Transferring a KVM virtual machine installed on an LVM partition to another server using lvmsync

Greetings Habr!

In this short how-to I would like to share with you my experience in using the lvmsync utility.

This utility allows you to solve the problem of transferring a virtual machine from one KVM server to another, with minimal downtime of the virtual machine, without using shared storage (non-shared storadge).
We will transfer the entire LVM partition on which the virtual machine is installed. Well, the magic of LVM snapshot will help us to reduce downtime. You can easily find information about it on the Internet.

Here is a summary of the virtual machine transfer:

  1. Take a picture of the LVM section.
  2. We transfer the main LVM partition over the network without stopping our VM.
  3. When the transfer of the primary partition ends, stop the VM.
  4. Run lvmsync to transfer the snapshot over the network. Not the whole picture is transferred, but only the changed blocks.
  5. We prepare and run the VM on the new server.

As a result, when using lvmsync, the virtual machine downtime will be equal to the transfer time of the modified blocks in the snapshot of the main partition.

You can read more about the work of lvmsync, and additional goodies on the project page .

It is further assumed that we have sudo rights in the system, ssh access is configured by keys, and root access is denied.

Let's start the VM transfer:


For lvmsync to work, we need Ruby 1.8 (or later), ssh, and dmsetup.
Download lvmsync to the local computer:


Copy lvmsync to root PATH, for example, to / usr / bin /

Preparing the remote server (server2):

1) Download and install lvmsync.
2) Create an LVM partition for the replicated VM.

server2# lvcreate vg -n new-virtual  -L 16G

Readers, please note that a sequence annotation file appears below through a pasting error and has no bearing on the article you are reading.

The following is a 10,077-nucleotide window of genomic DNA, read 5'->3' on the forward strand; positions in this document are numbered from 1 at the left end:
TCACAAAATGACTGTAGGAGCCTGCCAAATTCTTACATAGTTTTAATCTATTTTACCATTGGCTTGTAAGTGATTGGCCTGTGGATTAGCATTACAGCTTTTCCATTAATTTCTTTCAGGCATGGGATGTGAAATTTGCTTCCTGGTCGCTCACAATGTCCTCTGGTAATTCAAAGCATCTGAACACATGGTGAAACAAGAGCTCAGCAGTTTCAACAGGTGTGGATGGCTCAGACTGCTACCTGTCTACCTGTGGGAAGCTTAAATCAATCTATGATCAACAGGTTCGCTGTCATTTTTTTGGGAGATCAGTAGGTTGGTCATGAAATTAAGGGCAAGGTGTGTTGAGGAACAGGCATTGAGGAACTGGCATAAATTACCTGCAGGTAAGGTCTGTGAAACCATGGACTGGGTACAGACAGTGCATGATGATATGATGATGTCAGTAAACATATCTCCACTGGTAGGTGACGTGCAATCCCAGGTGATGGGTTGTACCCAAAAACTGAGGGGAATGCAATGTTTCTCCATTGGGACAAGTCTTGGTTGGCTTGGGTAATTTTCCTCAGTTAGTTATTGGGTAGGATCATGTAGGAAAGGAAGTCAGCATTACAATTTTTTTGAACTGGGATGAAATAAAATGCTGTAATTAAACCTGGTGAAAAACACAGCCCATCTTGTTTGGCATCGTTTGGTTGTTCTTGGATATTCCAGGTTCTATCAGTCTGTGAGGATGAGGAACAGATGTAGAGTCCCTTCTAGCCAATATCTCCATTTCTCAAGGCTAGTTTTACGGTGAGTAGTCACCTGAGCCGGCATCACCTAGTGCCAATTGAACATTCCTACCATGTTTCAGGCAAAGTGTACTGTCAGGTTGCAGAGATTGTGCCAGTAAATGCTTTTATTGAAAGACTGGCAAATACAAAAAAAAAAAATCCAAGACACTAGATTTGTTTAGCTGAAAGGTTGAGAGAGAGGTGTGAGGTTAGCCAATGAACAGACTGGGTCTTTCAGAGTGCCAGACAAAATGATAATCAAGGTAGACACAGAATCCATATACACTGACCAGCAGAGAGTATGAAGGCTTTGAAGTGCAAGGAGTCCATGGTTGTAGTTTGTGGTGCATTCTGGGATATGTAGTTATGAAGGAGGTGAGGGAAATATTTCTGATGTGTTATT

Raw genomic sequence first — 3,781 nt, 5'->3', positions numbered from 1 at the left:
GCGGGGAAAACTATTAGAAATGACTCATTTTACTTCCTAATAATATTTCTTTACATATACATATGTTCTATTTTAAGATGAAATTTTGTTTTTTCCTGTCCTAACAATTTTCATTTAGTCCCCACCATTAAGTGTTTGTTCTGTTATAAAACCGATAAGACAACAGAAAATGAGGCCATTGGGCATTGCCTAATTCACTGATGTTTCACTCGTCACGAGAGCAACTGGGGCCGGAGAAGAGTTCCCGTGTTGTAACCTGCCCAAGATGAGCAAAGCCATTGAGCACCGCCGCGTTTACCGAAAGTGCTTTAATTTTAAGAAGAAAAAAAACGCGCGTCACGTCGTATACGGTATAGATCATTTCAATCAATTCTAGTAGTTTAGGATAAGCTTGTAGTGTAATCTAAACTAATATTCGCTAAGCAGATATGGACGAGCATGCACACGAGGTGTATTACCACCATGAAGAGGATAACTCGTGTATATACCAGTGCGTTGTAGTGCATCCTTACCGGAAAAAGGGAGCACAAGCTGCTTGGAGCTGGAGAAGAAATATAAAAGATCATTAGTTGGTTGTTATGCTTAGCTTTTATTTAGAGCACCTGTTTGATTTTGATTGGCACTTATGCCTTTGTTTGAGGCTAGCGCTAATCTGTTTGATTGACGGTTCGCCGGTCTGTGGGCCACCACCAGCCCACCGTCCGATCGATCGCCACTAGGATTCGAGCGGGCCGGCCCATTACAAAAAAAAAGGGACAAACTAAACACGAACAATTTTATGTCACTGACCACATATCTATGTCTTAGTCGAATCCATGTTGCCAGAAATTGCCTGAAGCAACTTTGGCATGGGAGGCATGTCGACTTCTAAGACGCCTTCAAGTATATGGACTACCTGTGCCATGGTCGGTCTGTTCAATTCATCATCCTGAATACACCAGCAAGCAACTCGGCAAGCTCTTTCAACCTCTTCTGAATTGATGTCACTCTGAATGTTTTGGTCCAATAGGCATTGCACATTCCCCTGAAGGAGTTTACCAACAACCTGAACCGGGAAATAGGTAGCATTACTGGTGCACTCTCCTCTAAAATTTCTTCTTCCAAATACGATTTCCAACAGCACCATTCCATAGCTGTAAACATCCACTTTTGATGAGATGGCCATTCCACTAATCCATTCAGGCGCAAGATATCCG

The size of the partition should be equal to the original partition (in principle, it may be larger than the original, but I have not tested this option).

Preparing the local server and moving the VM.

Further, all the commands must be executed on the server from which we want to move the virtual machine (server1).

1) Create a definition xml:

server1# virsh dumpxml virtual > virtual.xml

2) Take a picture of the section:

server1# lvcreate --snapshot -L10G -n virtual-snap /dev/vg/virtual

Please note that the image size should be selected depending on the intensity of use of the VM. Because all data, while we transfer the main section, will be “saved” to the snapshot.
And when the picture is completely filled, it is automatically deactivated .

3) Without stopping the VM, we transfer the main partition using dd:

server1# dd if=/dev/vg/virtual bs=1M | gzip -c | pv -ptrb | ssh me@server2 "gunzip -c | sudo dd of=/dev/vg/new-virtual"

Here the compression of the transmitted data with a gzip is added, and the display of the data transfer progress using pv.

4) When the transfer is complete, stop the virtual machine:

server1# virsh shutdown virtual

5) And after the machine stops completely, start lvmsync to transfer the image:

server1# lvmsync --stdout /dev/vg/virtual-snap | ssh me@server2 sudo lvmsync --apply - /dev/vg/new-virtual

This operation will not only transfer the snapshot to the new server, but also hold it immediately with the main LVM partition.

6) Copy definition xml to the remote server:

server1# scp virtual.xml me@server2:/home/me/new-virtual.xml

Preparing and starting a virtual machine on a new server:

1) Change the definition xml, if necessary.

2) Create a virtual machine based on xml:

server2# virsh define new-virtual.xml

3) We start our virtual machine, and register it in the auto start:

server2# virsh start new-virtual
server2# virsh autostart new-virtual

That's it, virtual machine migration is finished!


The utility was tested on Centos 6.4. I find it difficult to say anything about the transfer time, because it all depends on the intensity of working with the virtual machine during its transfer, and, accordingly, the size of the snapshot.

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